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Country Lore: A Sawdust Toilet for a Rainy Day

A sawdust toilet, such as this one made from recycled materials, can come in handy when the house toilet is out of order.

| February/March 2008

  • sawdust toilet
    This sawdust toilet is great to use while camping or for emergencies.

  • sawdust toilet

I have been looking at different ways to become more self sufficient. So, I’m doing all of the do-it-yourself projects I can, such as making this sawdust toilet, which cost me just $30 in materials.

I used an old garden hose box, a new toilet seat and a 5-gallon bucket with lid, which sits inside the hose box, plus sawdust. Successive layers of sawdust added after the “deposit” is made eliminate odor. The contents of the bucket can be safely composted, but not for use in vegetable gardens.

My family thought I was nuts, until the other day when our septic system lateral was drowning in rainwater and the toilet wouldn't flush. They sure appreciated the sawdust toilet then!

Michelle Rufener
Topeka, Kansas

1/6/2011 6:40:28 PM

That's a beauty. Great use for the hose box. I just finished reading Humanure and I found it to be quite interesting. I'm building one for emergencies, I had no idea that if we lost electricity for a while the sewer system might not work. This makes me feel better. As to the posting byWilson, I have to comment that I cook from scratch and garden organically so I don't have to eat chemicals, heavy metals or drug contaminates. Haven't seen any parasites or worms either. I think my poop is not all that dangerous. As someone else mentioned, you are supposed to compost it one year if heated (naturally), two if not. Plus, I would not use it for the lettuce, for that I have my composting worms, which eat as good as I do, except they are vegetarians and I'm not.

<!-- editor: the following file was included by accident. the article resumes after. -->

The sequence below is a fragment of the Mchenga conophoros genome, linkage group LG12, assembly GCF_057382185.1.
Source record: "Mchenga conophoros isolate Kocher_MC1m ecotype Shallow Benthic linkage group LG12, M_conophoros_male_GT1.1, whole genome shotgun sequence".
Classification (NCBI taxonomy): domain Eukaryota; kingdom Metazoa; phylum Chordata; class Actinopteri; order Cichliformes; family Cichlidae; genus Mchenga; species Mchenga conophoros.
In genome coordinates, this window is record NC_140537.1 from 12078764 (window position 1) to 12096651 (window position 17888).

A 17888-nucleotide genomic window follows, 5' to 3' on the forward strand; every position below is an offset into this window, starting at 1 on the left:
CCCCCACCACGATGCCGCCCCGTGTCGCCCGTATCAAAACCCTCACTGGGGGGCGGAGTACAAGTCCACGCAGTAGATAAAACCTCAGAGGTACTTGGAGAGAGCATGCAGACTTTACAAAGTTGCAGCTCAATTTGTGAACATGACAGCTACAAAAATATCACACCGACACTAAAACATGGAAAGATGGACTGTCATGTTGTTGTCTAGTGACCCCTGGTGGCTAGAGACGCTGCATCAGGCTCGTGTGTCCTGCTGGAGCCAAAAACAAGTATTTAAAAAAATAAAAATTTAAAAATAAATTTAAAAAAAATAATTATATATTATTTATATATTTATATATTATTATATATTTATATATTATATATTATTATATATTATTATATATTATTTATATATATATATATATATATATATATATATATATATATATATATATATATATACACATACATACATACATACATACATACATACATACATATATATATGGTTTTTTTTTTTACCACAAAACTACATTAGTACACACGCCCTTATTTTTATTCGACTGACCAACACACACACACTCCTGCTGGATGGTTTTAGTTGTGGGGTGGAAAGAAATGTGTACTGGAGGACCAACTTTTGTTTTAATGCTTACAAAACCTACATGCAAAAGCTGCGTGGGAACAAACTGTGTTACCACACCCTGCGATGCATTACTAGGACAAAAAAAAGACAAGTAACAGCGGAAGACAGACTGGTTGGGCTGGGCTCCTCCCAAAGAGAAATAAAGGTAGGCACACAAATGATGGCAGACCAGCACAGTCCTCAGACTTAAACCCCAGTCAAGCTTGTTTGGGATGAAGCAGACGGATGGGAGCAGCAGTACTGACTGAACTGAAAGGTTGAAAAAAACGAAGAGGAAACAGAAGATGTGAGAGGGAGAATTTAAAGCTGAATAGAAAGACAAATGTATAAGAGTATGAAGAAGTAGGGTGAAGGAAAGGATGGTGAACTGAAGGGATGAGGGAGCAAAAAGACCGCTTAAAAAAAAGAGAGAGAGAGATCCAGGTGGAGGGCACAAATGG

1/6/2011 12:15:08 PM

Parasites can live for months in damp soils. Viruses, bacteria and yeasts can live for varying amounts of times. Heavy metals, hormones and drugs also vary in the amount of time needed to either decay or just be washed away or eaten by something else. Composting might eventally get rid of parasites and some of the "germs", but anything that sporulated wil still be there, and withought testing, you won't know if there are any heavy metal or drug contaminates left in it, either. This is true of any manure, but how far do your chickens, ducks, cows, sheep, etc. travel? They don't usually get exposed to as many things as we do, so their manure needs less processing then ours. Plus, you cull the "unthrifty", so no vectors, either.

James Cox_4
1/5/2011 9:38:46 PM

You can absolutly use human waste on vegetable crops. Farmers and Vegetable gardeners did it for years, before the Big Goverment guys conveinced the modern man that waste must be treated and flushed into the rivers and streams or get this composted and sold back to you as sludge for your garden.. The problem with human waste and other waste is that it burns the vegetable crops if it is not composted over time.. the old timers did this by using an outhouse.. then moving the outhouse from time to time and digging out the waste matter and spreading it on the ground around crops.. Folks today get the hebe geebees just over the though of using human waste in the garden... Shame on Mother for reporting false information about the use of Human Waste.. John Seymour the homesteading guru from Great Britan wrote of the value of returning everything that came off the land back to the land through composting of vegetable matter as well as the manures of barnyard animals and humans as well back in the 1970's. His informaion came as does mine from first hand knowledge of the early practices of many "homestead" gardeners..

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